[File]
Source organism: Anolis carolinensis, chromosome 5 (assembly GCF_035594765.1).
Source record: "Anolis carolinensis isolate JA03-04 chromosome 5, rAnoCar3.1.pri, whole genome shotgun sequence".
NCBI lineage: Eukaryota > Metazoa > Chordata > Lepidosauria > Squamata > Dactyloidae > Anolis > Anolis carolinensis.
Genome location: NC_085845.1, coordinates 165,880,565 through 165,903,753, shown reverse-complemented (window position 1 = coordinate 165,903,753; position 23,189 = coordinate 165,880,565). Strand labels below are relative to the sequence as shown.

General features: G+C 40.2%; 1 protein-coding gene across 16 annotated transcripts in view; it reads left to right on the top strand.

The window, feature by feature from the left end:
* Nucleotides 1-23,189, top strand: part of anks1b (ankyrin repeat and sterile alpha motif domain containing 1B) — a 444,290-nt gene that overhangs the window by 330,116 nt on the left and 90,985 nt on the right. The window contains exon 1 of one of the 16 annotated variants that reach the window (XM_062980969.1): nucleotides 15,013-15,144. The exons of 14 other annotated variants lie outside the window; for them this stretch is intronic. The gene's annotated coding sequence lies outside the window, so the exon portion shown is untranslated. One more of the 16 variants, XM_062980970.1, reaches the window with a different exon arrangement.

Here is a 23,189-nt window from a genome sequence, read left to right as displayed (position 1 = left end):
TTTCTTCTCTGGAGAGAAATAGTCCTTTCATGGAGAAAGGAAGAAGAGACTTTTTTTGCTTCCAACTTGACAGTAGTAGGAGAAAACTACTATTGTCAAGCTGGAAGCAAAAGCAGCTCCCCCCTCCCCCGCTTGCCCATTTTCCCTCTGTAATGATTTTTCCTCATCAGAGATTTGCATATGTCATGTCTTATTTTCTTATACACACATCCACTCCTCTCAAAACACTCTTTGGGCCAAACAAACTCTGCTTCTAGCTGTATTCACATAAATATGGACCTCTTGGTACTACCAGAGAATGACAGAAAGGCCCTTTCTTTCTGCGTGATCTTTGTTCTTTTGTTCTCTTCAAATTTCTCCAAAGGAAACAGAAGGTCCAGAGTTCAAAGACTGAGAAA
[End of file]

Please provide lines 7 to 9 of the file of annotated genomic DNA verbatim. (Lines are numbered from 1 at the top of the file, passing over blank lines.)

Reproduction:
* Nucleotides 1-23,189, top strand: part of anks1b (ankyrin repeat and sterile alpha motif domain containing 1B) — a 444,290-nt gene that overhangs the window by 330,116 nt on the left and 90,985 nt on the right. The window contains exon 1 of one of the 16 annotated variants that reach the window (XM_062980969.1): nucleotides 15,013-15,144. The exons of 14 other annotated variants lie outside the window; for them this stretch is intronic. The gene's annotated coding sequence lies outside the window, so the exon portion shown is untranslated. One more of the 16 variants, XM_062980970.1, reaches the window with a different exon arrangement.

Here is a 23,189-nt window from a genome sequence, read left to right as displayed (position 1 = left end):
TTTCTTCTCTGGAGAGAAATAGTCCTTTCATGGAGAAAGGAAGAAGAGACTTTTTTTGCTTCCAACTTGACAGTAGTAGGAGAAAACTACTATTGTCAAGCTGGAAGCAAAAGCAGCTCCCCCCTCCCCCGCTTGCCCATTTTCCCTCTGTAATGATTTTTCCTCATCAGAGATTTGCATATGTCATGTCTTATTTTCTTATACACACATCCACTCCTCTCAAAACACTCTTTGGGCCAAACAAACTCTGCTTCTAGCTGTATTCACATAAATATGGACCTCTTGGTACTACCAGAGAATGACAGAAAGGCCCTTTCTTTCTGCGTGATCTTTGTTCTTTTGTTCTCTTCAAATTTCTCCAAAGGAAACAGAAGGTCCAGAGTTCAAAGACTGAGAAA